On Thursday morning, the Illinois Supreme Court resolved a confused issue in utilities law, holding unanimously in The People of the State of Illinois ex rel. Madigan v. Illinois Commerce Commission that the 35-day period provided by the Public Utilities Act (220 ILCS 5/10-201(a)) to appeal from orders of the Illinois Commerce Commission trumped the thirty-day period provided by Supreme Court Rule 335(i)(1) for administrative appeals. Our detailed summary of the underlying facts and lower court opinions is here. Our report on the oral argument is here.

Madigan arises from a decision of the Illinois Commerce Commission to allow the respondent water company to impose a 1.25% reconciliation surcharge on its customers. The Commission also declined to require the utility to adopt a unit sewer rate for low-volume customers. The Attorney General appealed both aspects of the Commission’s decision.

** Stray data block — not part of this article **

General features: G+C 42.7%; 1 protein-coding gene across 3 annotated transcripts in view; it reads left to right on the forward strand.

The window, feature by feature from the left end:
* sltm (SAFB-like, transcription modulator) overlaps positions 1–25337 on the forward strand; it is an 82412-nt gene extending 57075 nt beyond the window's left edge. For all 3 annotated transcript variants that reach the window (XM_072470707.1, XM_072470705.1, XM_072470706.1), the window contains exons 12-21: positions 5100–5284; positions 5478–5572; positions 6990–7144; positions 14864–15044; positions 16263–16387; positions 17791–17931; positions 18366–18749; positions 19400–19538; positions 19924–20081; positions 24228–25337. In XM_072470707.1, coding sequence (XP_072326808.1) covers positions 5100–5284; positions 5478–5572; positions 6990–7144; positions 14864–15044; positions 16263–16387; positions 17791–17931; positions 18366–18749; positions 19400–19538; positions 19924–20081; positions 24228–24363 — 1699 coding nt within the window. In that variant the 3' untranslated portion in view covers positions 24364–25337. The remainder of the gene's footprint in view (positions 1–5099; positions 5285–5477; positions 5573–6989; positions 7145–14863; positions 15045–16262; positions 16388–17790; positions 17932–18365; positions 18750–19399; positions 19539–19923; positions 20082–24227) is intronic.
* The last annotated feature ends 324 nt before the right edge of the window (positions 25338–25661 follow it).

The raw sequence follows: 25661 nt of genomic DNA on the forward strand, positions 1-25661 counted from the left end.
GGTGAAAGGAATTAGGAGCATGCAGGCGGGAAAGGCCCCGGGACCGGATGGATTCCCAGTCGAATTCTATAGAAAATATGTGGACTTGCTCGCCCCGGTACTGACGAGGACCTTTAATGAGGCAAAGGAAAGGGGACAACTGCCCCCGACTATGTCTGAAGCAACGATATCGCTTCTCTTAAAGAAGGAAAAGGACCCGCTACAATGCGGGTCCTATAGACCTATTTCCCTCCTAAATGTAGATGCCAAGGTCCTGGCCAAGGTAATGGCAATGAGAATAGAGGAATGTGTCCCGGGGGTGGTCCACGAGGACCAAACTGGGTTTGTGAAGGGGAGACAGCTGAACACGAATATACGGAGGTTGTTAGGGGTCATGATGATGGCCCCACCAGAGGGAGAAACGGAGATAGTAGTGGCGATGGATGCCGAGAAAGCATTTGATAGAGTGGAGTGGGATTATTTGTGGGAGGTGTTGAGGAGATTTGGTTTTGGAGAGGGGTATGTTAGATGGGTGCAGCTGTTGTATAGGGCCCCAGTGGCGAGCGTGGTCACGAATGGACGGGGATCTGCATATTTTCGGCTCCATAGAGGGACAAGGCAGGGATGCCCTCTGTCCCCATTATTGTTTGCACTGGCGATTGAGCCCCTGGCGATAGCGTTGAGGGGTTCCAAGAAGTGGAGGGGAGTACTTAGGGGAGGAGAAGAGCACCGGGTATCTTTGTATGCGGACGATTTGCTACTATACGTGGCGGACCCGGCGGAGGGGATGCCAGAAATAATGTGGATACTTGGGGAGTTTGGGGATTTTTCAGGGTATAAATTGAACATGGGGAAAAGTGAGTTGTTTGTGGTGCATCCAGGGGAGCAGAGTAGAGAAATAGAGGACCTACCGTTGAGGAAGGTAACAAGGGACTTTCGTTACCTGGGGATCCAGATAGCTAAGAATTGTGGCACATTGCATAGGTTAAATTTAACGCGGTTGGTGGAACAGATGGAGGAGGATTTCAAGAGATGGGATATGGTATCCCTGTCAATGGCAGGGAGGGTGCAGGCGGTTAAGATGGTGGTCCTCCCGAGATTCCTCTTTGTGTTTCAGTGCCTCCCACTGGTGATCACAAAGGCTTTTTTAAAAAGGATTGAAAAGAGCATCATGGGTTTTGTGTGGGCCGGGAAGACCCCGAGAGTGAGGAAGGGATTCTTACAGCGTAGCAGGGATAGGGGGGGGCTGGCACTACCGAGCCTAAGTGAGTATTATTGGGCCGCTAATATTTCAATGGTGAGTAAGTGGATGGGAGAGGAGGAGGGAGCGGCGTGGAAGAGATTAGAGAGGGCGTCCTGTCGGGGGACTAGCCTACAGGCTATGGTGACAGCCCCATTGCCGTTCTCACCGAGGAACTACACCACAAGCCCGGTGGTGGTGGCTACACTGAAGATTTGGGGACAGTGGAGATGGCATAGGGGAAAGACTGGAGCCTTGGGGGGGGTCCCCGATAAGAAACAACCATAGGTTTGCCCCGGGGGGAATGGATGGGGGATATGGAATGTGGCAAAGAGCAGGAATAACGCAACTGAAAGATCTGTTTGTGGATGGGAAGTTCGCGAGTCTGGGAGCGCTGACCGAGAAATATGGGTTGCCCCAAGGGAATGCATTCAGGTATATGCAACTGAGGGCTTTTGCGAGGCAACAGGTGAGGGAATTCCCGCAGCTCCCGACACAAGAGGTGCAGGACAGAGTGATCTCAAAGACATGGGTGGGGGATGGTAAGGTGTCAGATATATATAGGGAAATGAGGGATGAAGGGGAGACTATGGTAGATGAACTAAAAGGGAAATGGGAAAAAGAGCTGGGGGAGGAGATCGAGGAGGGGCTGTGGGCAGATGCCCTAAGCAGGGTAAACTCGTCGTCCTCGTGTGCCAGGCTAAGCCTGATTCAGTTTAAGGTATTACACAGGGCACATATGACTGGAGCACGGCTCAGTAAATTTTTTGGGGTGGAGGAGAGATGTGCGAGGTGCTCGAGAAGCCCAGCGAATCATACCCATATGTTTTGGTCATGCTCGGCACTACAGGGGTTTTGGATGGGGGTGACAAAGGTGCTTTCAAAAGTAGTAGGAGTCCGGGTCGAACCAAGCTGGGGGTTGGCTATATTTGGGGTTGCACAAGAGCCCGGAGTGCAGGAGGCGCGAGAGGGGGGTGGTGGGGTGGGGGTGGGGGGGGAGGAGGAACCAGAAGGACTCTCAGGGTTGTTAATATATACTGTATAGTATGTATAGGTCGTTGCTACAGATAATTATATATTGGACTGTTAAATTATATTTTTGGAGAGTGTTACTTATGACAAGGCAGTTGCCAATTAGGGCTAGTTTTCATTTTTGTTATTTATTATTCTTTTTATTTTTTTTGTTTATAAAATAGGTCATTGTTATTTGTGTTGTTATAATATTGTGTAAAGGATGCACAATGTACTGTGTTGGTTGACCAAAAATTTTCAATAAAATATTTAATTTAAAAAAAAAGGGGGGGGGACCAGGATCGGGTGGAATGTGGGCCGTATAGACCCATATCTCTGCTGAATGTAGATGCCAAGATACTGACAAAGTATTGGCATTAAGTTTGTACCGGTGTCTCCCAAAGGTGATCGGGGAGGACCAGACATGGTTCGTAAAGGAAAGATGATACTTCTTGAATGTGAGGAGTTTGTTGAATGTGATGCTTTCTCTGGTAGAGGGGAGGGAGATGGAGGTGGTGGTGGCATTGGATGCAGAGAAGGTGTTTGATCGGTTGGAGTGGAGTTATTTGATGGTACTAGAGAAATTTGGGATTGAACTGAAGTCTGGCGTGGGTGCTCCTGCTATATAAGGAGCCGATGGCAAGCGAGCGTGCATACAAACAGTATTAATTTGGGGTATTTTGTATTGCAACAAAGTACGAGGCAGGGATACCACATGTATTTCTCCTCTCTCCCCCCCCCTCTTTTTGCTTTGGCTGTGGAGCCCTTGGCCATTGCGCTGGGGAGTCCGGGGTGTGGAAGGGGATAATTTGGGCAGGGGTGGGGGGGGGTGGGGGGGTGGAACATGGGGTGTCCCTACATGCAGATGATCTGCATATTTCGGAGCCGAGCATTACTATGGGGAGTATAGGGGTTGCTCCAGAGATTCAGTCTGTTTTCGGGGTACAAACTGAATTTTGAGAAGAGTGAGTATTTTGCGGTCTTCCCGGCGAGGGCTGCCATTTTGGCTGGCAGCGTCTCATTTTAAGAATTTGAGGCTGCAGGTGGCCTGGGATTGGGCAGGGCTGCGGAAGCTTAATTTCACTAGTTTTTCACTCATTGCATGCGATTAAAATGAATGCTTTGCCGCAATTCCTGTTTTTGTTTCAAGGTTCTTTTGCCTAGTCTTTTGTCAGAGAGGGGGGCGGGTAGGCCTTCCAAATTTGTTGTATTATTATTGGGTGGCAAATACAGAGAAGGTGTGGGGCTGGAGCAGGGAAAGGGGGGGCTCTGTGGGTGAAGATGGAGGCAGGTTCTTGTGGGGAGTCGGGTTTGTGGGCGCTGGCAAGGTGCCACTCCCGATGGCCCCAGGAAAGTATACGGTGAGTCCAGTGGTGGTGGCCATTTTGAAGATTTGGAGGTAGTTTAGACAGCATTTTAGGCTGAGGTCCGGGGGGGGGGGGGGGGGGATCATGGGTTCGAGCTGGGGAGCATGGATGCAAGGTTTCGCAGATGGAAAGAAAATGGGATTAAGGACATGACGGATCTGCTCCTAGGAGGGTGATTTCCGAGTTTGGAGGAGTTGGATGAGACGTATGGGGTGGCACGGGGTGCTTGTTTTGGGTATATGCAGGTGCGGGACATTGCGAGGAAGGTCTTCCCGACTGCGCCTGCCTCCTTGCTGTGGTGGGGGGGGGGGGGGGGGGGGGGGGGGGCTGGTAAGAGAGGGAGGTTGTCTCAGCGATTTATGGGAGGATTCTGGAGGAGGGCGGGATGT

The Attorney General filed the State’s notice of appeal thirty-five days after the Commission issued its order. As such, it was timely pursuant to Section 10-201(a) of the Public Utilities Act, but untimely if Supreme Court Rule 335 applied. The Appellate Court dismissed.

In a unanimous opinion by Justice Lloyd Karmeier, the Supreme Court reversed. The Court said that review of ICC decisions is pursuant to “special statutory jurisdiction.” An appellate court has no power with respect to an administrative decision aside from the provisions of the governing statute – strict compliance is required. Accordingly, the Attorney General’s appeal was governed by the Act, not the Court’s own rules. While it was true that the Court has concurrent constitutional authority with the General Assembly to decide on rules for administrative review, the Court’s rules govern judicial review only in the absence of express contrary directions from the legislature. That conclusion necessarily followed from the principles (and limitations) inherent in special statutory jurisdiction.

Image courtesy of Flickr by H. Michael Karshis (no changes).